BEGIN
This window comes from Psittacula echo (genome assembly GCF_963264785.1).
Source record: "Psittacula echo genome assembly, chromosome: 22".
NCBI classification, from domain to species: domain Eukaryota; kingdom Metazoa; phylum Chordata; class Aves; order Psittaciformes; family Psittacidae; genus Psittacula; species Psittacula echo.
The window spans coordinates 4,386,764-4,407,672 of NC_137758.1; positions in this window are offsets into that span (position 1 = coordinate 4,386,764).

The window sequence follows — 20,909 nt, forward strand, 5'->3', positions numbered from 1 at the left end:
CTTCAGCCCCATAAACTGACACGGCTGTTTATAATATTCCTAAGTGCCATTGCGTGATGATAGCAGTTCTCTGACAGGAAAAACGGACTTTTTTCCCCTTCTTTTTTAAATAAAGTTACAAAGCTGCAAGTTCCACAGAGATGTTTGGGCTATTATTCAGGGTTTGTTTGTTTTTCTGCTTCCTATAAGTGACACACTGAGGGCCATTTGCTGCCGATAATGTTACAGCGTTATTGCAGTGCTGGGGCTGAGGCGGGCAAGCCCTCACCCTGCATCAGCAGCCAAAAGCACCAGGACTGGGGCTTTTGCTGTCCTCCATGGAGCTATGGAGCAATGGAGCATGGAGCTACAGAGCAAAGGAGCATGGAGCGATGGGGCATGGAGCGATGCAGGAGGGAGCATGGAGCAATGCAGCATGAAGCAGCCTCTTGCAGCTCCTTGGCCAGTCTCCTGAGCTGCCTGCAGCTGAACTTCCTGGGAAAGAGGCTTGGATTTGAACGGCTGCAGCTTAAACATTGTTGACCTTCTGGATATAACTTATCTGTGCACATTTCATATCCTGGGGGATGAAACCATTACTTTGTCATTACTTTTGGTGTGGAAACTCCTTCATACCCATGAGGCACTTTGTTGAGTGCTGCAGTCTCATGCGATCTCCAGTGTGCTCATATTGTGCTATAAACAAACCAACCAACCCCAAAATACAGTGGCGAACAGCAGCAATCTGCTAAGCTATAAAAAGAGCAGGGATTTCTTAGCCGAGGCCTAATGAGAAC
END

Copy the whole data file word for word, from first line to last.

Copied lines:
This window comes from Psittacula echo (genome assembly GCF_963264785.1).
Source record: "Psittacula echo genome assembly, chromosome: 22".
NCBI classification, from domain to species: domain Eukaryota; kingdom Metazoa; phylum Chordata; class Aves; order Psittaciformes; family Psittacidae; genus Psittacula; species Psittacula echo.
The window spans coordinates 4,386,764-4,407,672 of NC_137758.1; positions in this window are offsets into that span (position 1 = coordinate 4,386,764).

The window sequence follows — 20,909 nt, forward strand, 5'->3', positions numbered from 1 at the left end:
CTTCAGCCCCATAAACTGACACGGCTGTTTATAATATTCCTAAGTGCCATTGCGTGATGATAGCAGTTCTCTGACAGGAAAAACGGACTTTTTTCCCCTTCTTTTTTAAATAAAGTTACAAAGCTGCAAGTTCCACAGAGATGTTTGGGCTATTATTCAGGGTTTGTTTGTTTTTCTGCTTCCTATAAGTGACACACTGAGGGCCATTTGCTGCCGATAATGTTACAGCGTTATTGCAGTGCTGGGGCTGAGGCGGGCAAGCCCTCACCCTGCATCAGCAGCCAAAAGCACCAGGACTGGGGCTTTTGCTGTCCTCCATGGAGCTATGGAGCAATGGAGCATGGAGCTACAGAGCAAAGGAGCATGGAGCGATGGGGCATGGAGCGATGCAGGAGGGAGCATGGAGCAATGCAGCATGAAGCAGCCTCTTGCAGCTCCTTGGCCAGTCTCCTGAGCTGCCTGCAGCTGAACTTCCTGGGAAAGAGGCTTGGATTTGAACGGCTGCAGCTTAAACATTGTTGACCTTCTGGATATAACTTATCTGTGCACATTTCATATCCTGGGGGATGAAACCATTACTTTGTCATTACTTTTGGTGTGGAAACTCCTTCATACCCATGAGGCACTTTGTTGAGTGCTGCAGTCTCATGCGATCTCCAGTGTGCTCATATTGTGCTATAAACAAACCAACCAACCCCAAAATACAGTGGCGAACAGCAGCAATCTGCTAAGCTATAAAAAGAGCAGGGATTTCTTAGCCGAGGCCTAATGAGAAC